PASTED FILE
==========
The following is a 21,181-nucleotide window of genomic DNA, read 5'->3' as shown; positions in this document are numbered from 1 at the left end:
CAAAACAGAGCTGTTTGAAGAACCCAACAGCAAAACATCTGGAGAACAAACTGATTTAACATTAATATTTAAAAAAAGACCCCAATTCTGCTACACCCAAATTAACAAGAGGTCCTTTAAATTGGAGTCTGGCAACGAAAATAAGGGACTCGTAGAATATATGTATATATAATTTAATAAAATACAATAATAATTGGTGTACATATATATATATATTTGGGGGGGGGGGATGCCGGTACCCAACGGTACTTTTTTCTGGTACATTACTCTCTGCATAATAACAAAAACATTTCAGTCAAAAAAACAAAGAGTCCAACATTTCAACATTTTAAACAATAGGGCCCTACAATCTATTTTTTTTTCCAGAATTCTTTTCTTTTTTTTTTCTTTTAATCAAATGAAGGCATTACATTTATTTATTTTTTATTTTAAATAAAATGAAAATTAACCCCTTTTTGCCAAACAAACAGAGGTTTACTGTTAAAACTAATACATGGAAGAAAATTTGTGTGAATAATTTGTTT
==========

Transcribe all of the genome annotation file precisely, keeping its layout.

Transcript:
The following is a 21,181-nucleotide window of genomic DNA, read 5'->3' as shown; positions in this document are numbered from 1 at the left end:
CAAAACAGAGCTGTTTGAAGAACCCAACAGCAAAACATCTGGAGAACAAACTGATTTAACATTAATATTTAAAAAAAGACCCCAATTCTGCTACACCCAAATTAACAAGAGGTCCTTTAAATTGGAGTCTGGCAACGAAAATAAGGGACTCGTAGAATATATGTATATATAATTTAATAAAATACAATAATAATTGGTGTACATATATATATATATTTGGGGGGGGGGGATGCCGGTACCCAACGGTACTTTTTTCTGGTACATTACTCTCTGCATAATAACAAAAACATTTCAGTCAAAAAAACAAAGAGTCCAACATTTCAACATTTTAAACAATAGGGCCCTACAATCTATTTTTTTTTCCAGAATTCTTTTCTTTTTTTTTTCTTTTAATCAAATGAAGGCATTACATTTATTTATTTTTTATTTTAAATAAAATGAAAATTAACCCCTTTTTGCCAAACAAACAGAGGTTTACTGTTAAAACTAATACATGGAAGAAAATTTGTGTGAATAATTTGTTT